Indonesia’s National Development Planning Agency (Bappenas) this month recommended that the government phase out sales of new internal combustion engine (ICE) vehicles by 2040, as part of its broader strategy to achieve net zero emissions by 2060.
Such a policy would benefit not only the environment but also the economy of the country by reducing its dependence on imported fossil fuels and making greater use of its natural resources. The agency expects that more than half of the 96 billion liters of fossil fuel estimated to be consumed by the country’s transportation sector by 2030 will be imported. In the mid-1990s, Indonesia was still a net oil exporting country.
Under the 2015 Paris Agreement, the Indonesian government pledged to cut greenhouse gas emissions by 29% by 2030 alone, or by 41% with international aid. Bappenas suggested that by 2055, as many as 90% of vehicles in use must be zero-emission vehicles, powered by batteries or hydrogen fuel cells, if the country is to meet its long-term emissions targets.
The challenges are great as the country lags most major global economies in vehicle emissions. The government only introduced Euro IV standards earlier this year after many years of delays, while emissions-related incentives have also only recently been introduced.
Fewer than 400 battery-powered vehicles were sold in the country in the first five months of 2022, most of which came from Hyundai Motor Group. Other markets in Southeast Asia have a similar low penetration rate of zero-emission vehicles, mainly due to a lack of government subsidies, although EVs are generally exempt from sales tax across the region.
Over the past two years, the Indonesian government has been very active in establishing a regional manufacturing center for EVs, batteries and other components to make the most of the abundance of raw materials, such as nickel.
Last year, it established a new state-owned company called PT Industri Baterai Indonesia (IBI) to support international companies investing in the upstream processing of raw materials, such as smelting and component manufacturing. The country’s president, Joko Widodo (Jokowi), points out that companies are, however, free to pursue their own independent investment plans.
Indonesia aims to attract total investments of at least $15 billion in the coming years to achieve 140 gigawatt hours (GWh) of annual EV battery production capacity in the country. The investment also includes local nickel-rich ore mining operations and two new high-tech ore processing/smelting facilities.
Earlier this year, Hyundai became Indonesia’s first mainstream EV manufacturer when it began operating its new 150,000-unit-per-year assembly plant in Cikarang, about 40 km east of the country’s capital, Jakarta. In March, the factory began production of the Ioniq 5 from kits imported from South Korea.
The South Korean automaker said it plans to invest an additional $1.5 billion to later expand the plant’s capacity to 250,000 units per year, as part of increased pressure on electric vehicle production in the country. the country. It is also investing in an EV battery plant in the nearby Karawang industrial estate, in partnership with LG Energy Solution Ltd (LGES), which will start production in 2024. LGES separately announced in April that it plans to build a $9 billion integrated EV. battery supply chain in Indonesia, in partnership with its majority shareholder LG Chem and other companies.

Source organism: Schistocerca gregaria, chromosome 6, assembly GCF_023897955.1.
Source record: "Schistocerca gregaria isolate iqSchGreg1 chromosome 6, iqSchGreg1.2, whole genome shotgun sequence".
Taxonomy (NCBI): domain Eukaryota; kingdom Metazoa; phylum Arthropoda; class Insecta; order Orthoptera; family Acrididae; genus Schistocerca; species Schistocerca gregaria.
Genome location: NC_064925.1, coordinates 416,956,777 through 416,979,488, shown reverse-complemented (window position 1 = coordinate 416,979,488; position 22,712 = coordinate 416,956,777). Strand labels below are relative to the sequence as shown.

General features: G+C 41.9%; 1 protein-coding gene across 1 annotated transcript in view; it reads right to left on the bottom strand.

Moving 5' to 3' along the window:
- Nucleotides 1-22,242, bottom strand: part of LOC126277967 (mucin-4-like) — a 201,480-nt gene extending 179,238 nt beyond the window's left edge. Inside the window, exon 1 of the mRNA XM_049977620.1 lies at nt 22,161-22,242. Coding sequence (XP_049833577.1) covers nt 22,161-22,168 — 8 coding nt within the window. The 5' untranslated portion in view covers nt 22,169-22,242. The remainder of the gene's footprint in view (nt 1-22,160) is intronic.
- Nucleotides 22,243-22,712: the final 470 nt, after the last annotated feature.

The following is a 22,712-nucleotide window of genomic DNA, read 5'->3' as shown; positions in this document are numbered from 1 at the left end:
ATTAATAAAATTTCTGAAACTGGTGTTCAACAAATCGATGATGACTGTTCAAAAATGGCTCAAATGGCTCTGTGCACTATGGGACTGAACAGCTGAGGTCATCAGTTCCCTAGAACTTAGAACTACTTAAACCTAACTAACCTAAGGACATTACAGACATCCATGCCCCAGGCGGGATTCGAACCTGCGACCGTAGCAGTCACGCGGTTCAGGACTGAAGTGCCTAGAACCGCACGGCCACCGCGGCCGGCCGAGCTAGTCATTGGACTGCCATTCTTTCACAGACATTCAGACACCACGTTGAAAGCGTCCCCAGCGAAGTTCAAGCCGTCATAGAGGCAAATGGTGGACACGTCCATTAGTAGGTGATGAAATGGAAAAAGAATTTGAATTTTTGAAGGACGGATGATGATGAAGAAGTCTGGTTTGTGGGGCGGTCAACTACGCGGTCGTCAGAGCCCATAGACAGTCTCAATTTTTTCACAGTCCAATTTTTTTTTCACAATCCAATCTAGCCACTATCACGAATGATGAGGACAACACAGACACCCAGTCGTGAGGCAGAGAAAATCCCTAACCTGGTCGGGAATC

Just weeks before that, China’s Contemporary Amperex Technology (CATL), the world’s largest manufacturer of EV batteries, announced plans to establish a $6 billion integrated supply chain for EV batteries in Indonesia. In March, a preliminary agreement was signed between CATL subsidiary Ningbo Contemporary Brunp Lygend, IBI and Indonesian state-owned gold and nickel mining company Aneka Tambang.
Jokowi confirmed this week that his administration initially approached Tesla about 18 months ago about investing in an EV factory and battery supply chain in the country. In May 2022, he personally visited Elon Musk at Spacex’s Texas headquarters on an official trip to the US, while in the same month a team from Tesla also visited Indonesia to assess investment opportunities. Jokowi confirmed this week that talks with Tesla are ongoing and that Elon Musk has been invited to attend the G20 summit in Bali in October, where a formal investment announcement can be made.
Earlier this month, Jokowi hosted German President Frank-Walter Steinmeier at the presidential palace in the West Javanese city of Bogor, where earlier this month he called on German industry to ramp up their investment in Indonesia, particularly in the EV supply chain and in tech industries such as semiconductors.
Toyota has so far failed to follow through on plans announced before the pandemic to invest some $2 billion in electric vehicle production in the country, although it does offer a battery-powered concept version of its popular Innova minivan. showed at the Indonesia International Motor Show in April. At last week’s annual general meeting (AGM), Toyota came under fire for its slow transition to EVs worldwide.
Japanese automakers, which dominate the auto industry in Southeast Asia, have been noticeably absent from the EV market in Indonesia (and the region) so far, selling only limited volumes of hybrid vehicles. They now risk losing the EV initiative to South Korean and even Chinese manufacturers, who are striving to claim early mover advantage.